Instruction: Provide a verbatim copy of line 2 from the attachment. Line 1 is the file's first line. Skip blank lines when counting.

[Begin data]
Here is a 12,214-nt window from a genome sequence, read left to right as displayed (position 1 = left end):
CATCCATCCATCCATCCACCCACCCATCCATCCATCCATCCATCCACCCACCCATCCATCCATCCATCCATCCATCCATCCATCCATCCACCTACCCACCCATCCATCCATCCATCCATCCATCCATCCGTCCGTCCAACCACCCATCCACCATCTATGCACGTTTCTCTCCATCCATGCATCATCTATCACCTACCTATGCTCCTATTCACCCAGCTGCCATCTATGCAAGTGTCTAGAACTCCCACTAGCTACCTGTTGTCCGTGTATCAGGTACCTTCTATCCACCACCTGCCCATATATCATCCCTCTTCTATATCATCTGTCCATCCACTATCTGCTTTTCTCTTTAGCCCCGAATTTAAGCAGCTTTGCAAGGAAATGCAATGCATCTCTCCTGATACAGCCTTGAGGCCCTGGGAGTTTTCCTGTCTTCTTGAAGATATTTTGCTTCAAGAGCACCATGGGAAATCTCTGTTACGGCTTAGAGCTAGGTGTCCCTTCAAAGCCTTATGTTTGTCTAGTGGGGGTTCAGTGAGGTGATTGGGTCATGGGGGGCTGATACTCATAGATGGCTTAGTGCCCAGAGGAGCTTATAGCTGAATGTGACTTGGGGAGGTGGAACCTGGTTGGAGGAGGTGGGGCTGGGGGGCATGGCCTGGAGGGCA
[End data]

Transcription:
CATCCATCCATCCATCCACCCACCCATCCATCCATCCATCCATCCACCCACCCATCCATCCATCCATCCATCCATCCATCCATCCATCCACCTACCCACCCATCCATCCATCCATCCATCCATCCATCCGTCCGTCCAACCACCCATCCACCATCTATGCACGTTTCTCTCCATCCATGCATCATCTATCACCTACCTATGCTCCTATTCACCCAGCTGCCATCTATGCAAGTGTCTAGAACTCCCACTAGCTACCTGTTGTCCGTGTATCAGGTACCTTCTATCCACCACCTGCCCATATATCATCCCTCTTCTATATCATCTGTCCATCCACTATCTGCTTTTCTCTTTAGCCCCGAATTTAAGCAGCTTTGCAAGGAAATGCAATGCATCTCTCCTGATACAGCCTTGAGGCCCTGGGAGTTTTCCTGTCTTCTTGAAGATATTTTGCTTCAAGAGCACCATGGGAAATCTCTGTTACGGCTTAGAGCTAGGTGTCCCTTCAAAGCCTTATGTTTGTCTAGTGGGGGTTCAGTGAGGTGATTGGGTCATGGGGGGCTGATACTCATAGATGGCTTAGTGCCCAGAGGAGCTTATAGCTGAATGTGACTTGGGGAGGTGGAACCTGGTTGGAGGAGGTGGGGCTGGGGGGCATGGCCTGGAGGGCA